Why the Native Advertising Institute is Wrong About the Best Influencer Marketing Campaign Award

The Native Advertising Institute has proudly boasted last year’s award-winning Best Influencer Marketing Campaign by Adidas and ELLE didn’t pay its ambassadors. Natalie Giddings argues this is immature at best and harmful at worst – and wants things to be different this year.

Article can be viewed on Mumbrella here

By Natalie Giddings.

The 2017 Native Advertising Institute Awards entry deadline recently closed. Last week marked the beginning of the jury sessions to nominate and acknowledge the best native advertising work across the globe of 2016 / 2017.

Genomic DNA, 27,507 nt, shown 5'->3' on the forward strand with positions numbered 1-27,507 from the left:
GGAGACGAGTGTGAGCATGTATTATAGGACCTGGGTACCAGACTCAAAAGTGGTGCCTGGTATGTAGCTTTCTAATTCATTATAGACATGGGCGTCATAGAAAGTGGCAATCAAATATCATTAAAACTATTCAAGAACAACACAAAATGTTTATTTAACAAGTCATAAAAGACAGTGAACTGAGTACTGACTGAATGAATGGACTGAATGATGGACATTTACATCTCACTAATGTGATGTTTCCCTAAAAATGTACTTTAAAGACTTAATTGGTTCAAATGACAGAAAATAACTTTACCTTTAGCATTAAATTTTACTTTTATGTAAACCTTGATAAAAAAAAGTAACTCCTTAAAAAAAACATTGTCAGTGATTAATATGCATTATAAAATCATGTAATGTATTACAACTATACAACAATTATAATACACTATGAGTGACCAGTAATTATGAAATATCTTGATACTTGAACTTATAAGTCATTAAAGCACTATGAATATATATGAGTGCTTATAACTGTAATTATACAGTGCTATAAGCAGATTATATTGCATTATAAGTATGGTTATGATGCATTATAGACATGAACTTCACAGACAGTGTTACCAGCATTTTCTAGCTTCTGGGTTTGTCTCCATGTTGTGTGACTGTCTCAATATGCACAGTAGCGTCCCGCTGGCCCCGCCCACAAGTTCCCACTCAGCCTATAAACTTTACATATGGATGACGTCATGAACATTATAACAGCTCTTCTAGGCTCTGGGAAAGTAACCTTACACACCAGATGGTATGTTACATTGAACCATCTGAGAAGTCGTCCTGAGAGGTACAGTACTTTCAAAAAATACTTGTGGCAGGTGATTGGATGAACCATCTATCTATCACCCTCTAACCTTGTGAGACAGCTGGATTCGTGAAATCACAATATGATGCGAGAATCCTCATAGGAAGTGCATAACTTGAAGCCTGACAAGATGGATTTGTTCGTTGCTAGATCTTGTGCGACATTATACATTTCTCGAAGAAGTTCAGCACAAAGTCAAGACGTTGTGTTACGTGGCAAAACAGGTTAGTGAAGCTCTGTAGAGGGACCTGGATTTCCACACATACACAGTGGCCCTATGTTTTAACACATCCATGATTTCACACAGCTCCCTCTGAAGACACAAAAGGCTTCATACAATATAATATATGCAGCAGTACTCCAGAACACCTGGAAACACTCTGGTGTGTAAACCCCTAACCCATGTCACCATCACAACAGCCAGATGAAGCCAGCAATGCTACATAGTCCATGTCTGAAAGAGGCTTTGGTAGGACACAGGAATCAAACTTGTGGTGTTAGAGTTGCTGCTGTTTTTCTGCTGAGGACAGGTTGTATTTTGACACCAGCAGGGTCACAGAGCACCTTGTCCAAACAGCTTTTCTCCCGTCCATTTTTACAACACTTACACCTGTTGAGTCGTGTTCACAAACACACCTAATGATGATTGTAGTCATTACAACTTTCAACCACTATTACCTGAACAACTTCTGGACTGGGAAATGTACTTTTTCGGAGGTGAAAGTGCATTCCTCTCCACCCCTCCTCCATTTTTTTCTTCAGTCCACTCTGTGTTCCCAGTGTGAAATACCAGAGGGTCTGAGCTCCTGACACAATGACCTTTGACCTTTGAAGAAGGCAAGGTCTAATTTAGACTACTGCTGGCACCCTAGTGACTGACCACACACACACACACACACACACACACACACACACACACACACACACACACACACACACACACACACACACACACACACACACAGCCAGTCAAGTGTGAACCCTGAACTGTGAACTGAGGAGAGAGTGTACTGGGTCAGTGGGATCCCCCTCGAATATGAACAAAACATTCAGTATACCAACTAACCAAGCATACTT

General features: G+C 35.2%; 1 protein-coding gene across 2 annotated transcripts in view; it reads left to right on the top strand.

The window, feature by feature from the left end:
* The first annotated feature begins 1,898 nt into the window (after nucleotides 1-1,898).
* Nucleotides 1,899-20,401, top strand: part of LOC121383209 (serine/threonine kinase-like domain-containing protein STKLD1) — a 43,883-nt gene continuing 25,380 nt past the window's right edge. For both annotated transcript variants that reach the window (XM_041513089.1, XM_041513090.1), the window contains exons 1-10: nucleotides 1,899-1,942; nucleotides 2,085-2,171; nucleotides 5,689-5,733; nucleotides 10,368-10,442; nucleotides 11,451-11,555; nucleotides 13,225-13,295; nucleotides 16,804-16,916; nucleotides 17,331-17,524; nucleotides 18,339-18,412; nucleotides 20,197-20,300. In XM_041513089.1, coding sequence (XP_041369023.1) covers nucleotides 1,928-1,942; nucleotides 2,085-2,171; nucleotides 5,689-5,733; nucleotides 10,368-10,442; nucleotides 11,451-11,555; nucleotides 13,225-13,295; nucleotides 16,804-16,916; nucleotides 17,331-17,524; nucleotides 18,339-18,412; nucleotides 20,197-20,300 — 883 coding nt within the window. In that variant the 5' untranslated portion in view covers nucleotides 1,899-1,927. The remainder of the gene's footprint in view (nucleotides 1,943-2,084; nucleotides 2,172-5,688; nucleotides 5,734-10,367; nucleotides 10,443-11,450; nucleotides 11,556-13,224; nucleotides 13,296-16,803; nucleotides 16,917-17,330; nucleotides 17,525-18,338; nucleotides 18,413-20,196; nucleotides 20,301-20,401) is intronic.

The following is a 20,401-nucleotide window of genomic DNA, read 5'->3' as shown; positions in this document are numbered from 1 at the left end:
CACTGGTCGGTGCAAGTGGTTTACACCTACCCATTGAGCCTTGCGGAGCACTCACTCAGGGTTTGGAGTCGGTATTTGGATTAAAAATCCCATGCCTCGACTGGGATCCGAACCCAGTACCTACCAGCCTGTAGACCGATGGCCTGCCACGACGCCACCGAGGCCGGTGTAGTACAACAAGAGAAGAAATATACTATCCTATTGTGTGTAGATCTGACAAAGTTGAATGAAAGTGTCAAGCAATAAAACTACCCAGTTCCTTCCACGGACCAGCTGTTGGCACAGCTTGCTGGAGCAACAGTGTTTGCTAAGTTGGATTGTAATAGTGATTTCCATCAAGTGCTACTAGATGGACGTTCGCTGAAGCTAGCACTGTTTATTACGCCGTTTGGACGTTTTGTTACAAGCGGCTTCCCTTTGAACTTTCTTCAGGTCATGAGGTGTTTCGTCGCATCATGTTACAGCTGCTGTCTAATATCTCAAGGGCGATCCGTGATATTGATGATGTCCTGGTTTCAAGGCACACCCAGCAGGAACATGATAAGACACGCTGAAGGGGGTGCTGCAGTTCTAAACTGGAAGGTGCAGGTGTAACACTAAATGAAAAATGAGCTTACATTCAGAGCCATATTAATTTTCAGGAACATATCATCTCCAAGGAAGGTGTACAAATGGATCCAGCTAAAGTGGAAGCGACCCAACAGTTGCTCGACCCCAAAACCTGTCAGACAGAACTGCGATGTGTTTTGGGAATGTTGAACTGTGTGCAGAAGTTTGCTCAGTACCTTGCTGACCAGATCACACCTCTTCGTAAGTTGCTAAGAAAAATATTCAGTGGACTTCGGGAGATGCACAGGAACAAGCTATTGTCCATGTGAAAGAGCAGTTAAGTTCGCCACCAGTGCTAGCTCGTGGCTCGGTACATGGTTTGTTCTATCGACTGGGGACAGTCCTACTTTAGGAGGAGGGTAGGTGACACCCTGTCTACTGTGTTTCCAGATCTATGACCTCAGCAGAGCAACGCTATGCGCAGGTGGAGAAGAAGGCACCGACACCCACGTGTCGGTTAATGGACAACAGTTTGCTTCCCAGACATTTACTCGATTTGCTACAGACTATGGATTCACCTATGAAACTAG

Founded in 2015 in Copenhagen, Denmark, there is much positivity around the awards and the institute, driving education and showcasing some outstanding work.  The NAI’s stated mission is to be “a global think tank dedicated to leading, educating and connecting marketing, advertising, communications and publishing professionals in an effort to advance the native advertising industry.” I’ve followed them closely since their inception.

Something struck me when reading the previous award winner for the Best Influencer Marketing Campaign by Adidas x ELLE Copenhagen Run. “Neither ELLE nor Adidas paid the ambassadors for their involvement in the campaign, and their participation and Instagram posts were voluntary.” You can see it for yourself on page 13 of the NAI Awards Wrap-up eBook.

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